Kauai’s Menehune Garden

In May 1962, the Menehune Garden was opened by Mr. and Mrs. Melvin (1909-1989) and Sarah Kailikea (1911-2004) for guided public tours on their two-acre estate — located at Papalinahoa, Kauai, alongside the intersection of Nawiliwili and Kanoa roads and adjacent to property that in 1976 would become the site of Banyan Harbor Resort.

For the price of a small admission fee, Sarah Kailikea conducted excursions through Menehune Garden, whereby visitors got to examine several types of sugar cane, eight varieties of bananas, and coconuts — all of which were cultivated by her in the garden.

She gave them samples of the sugar cane and the bananas in season as well, and after demonstrating how to open a coconut, presented them with pieces of it, also.

Kailikea, nee Malina, a Hawaiiana expert born at Kipu, Kauai, likewise grew a number native Hawaiian medicinal plants in Menehune Garden that tourists would examine while she explained their curative properties.

Additionally, guests were shown a little village comprised of huts constructed by her and her husband, a tour driver, with four different native materials by methods as was done in old Hawaii.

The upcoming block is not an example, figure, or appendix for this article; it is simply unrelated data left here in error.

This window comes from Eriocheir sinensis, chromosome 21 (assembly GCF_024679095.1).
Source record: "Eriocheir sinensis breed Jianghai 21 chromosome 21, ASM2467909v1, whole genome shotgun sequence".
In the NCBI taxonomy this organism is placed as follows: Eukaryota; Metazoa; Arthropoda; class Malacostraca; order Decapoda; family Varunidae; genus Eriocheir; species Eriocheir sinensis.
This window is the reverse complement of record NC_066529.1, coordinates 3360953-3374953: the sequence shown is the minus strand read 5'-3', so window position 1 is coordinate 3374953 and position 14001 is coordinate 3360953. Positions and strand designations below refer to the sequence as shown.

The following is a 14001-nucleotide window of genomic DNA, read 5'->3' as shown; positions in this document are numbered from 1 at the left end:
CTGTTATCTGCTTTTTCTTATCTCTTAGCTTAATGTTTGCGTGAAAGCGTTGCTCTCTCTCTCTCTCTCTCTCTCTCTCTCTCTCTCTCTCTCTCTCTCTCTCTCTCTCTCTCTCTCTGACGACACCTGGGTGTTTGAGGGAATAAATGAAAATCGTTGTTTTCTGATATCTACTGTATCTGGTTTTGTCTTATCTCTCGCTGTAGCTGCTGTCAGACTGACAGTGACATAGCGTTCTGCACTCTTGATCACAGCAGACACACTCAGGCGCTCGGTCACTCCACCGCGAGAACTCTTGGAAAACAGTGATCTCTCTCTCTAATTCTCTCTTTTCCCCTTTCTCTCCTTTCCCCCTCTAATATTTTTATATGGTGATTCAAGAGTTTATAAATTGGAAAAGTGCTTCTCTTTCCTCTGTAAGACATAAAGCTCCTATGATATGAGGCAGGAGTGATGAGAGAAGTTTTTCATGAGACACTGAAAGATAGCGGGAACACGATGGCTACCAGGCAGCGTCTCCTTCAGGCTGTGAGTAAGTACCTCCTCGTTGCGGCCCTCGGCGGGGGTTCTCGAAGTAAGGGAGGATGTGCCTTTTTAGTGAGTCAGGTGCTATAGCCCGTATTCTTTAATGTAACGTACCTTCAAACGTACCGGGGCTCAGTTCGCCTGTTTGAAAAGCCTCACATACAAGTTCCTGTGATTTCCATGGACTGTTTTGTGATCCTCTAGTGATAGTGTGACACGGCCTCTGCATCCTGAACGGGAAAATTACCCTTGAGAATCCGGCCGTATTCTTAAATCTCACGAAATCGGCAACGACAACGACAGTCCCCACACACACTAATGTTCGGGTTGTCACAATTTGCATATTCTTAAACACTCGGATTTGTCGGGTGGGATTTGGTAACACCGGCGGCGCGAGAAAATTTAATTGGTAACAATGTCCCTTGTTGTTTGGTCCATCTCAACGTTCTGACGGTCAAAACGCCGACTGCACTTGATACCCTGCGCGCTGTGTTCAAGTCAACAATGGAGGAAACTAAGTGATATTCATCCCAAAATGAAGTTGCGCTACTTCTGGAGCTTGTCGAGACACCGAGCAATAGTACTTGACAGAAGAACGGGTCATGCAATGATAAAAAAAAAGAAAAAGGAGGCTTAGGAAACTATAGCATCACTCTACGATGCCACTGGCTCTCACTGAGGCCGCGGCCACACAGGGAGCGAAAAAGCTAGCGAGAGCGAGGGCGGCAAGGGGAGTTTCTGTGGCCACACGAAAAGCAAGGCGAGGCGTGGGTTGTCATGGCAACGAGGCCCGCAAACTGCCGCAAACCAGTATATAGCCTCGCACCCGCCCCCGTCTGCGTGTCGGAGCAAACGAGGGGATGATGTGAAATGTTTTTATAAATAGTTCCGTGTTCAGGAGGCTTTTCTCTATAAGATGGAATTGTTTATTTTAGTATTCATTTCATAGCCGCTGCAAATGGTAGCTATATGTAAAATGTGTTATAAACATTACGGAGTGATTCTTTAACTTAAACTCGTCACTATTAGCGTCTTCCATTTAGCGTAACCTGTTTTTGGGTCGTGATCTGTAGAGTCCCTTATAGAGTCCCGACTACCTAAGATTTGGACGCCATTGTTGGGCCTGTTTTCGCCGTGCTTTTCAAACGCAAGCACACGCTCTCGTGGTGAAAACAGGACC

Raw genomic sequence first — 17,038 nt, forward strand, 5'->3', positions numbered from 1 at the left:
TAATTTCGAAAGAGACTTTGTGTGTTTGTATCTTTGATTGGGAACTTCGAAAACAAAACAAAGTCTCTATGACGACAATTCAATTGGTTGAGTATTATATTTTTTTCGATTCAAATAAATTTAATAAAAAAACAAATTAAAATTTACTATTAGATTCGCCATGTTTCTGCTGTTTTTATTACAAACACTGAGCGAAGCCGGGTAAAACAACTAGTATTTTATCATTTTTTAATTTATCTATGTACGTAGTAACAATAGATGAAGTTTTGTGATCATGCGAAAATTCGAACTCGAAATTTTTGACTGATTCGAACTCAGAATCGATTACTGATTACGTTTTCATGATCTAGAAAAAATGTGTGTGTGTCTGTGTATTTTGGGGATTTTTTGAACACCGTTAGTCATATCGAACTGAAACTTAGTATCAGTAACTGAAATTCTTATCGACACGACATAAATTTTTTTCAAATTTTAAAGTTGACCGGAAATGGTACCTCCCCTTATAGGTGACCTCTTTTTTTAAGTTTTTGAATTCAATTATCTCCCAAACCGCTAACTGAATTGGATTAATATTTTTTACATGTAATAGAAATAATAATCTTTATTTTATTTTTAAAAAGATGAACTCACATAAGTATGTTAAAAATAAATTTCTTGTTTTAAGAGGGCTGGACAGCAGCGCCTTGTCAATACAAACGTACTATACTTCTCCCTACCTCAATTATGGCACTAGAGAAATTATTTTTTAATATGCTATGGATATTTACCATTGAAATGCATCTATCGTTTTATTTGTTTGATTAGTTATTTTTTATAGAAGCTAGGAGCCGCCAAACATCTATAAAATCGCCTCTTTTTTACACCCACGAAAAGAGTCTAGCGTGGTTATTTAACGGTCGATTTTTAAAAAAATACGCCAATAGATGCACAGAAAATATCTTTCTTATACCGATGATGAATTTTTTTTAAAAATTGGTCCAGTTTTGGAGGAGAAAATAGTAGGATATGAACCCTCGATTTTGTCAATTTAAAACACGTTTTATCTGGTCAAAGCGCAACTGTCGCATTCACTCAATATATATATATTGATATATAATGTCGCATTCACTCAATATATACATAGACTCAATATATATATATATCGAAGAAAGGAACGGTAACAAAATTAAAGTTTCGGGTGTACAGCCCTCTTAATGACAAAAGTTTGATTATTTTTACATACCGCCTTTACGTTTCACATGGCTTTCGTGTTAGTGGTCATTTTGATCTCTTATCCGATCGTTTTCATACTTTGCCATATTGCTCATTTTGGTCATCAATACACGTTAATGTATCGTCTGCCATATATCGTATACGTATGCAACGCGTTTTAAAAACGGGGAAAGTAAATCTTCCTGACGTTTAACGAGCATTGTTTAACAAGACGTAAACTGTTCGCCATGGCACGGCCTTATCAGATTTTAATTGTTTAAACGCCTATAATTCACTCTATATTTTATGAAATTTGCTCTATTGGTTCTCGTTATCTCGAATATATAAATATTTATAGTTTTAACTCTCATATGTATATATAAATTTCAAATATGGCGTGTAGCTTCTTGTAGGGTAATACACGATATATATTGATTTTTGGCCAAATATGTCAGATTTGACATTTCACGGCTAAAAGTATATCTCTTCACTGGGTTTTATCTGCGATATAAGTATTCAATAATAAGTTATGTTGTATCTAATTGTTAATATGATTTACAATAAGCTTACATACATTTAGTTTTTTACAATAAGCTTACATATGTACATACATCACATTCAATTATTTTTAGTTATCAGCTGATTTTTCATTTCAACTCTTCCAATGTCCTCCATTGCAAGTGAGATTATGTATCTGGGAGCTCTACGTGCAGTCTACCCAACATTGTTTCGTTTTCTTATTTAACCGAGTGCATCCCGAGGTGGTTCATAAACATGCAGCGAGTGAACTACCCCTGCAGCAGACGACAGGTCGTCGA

“Aunty Sarah” Kailikea — knowledgable of ancient Hawaiian religious practices, chants, hula, legends and language — also exhibited various replica Hawaiian gods and explained their significance, sang and chanted in the Hawaiian language, danced hula and introduced her guests to Hawaiian games.

At the close of her tour, she guided tourists to the giant banyan tree planted in 1895 by sugar planter George Norton Wilcox, which dominated Menehune Garden and is now the property of Banyan Harbor Resort.

For many years, she was the guardian of Wilcox’s banyan tree and was successful in 1976 in having the tree declared exceptional by Kauai County authorities, thereby giving it legal protection.

Menehune Garden closed in 1992.

Melvin and Sarah Kailikea had two sons, Melvin and Malcom Kailikea, and a daughter, Leila Christensen.


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